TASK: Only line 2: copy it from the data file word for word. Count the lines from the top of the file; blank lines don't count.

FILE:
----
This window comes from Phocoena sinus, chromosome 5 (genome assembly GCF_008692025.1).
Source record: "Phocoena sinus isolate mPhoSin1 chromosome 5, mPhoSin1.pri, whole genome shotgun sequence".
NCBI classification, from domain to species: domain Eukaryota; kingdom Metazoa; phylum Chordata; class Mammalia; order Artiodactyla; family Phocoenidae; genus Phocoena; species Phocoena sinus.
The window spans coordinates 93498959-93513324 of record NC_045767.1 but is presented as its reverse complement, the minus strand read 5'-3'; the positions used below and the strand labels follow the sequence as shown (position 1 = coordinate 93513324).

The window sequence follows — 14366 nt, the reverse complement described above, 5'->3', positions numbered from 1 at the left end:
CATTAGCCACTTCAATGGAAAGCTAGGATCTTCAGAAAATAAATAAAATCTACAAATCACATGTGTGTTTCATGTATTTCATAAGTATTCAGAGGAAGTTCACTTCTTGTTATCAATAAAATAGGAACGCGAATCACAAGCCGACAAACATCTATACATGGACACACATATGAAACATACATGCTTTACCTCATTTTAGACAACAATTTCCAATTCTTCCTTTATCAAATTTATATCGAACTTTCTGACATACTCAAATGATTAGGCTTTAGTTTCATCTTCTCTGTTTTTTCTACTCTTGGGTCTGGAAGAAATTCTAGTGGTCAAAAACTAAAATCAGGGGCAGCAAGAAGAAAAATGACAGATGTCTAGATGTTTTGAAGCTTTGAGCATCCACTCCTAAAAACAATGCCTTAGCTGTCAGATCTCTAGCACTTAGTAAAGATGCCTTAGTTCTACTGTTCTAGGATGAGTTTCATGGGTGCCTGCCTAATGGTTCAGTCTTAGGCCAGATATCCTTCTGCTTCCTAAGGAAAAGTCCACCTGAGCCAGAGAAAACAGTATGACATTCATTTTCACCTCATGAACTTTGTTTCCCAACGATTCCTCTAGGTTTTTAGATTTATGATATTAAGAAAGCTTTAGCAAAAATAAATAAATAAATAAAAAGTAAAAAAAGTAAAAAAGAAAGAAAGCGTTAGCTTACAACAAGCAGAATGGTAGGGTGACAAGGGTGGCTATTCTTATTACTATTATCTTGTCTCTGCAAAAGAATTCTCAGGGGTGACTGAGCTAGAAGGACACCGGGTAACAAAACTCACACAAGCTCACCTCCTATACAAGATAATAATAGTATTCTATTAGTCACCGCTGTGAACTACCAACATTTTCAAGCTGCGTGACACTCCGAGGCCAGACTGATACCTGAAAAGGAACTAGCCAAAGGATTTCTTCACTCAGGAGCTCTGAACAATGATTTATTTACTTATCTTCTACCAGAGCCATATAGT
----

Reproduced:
Source record: "Phocoena sinus isolate mPhoSin1 chromosome 5, mPhoSin1.pri, whole genome shotgun sequence".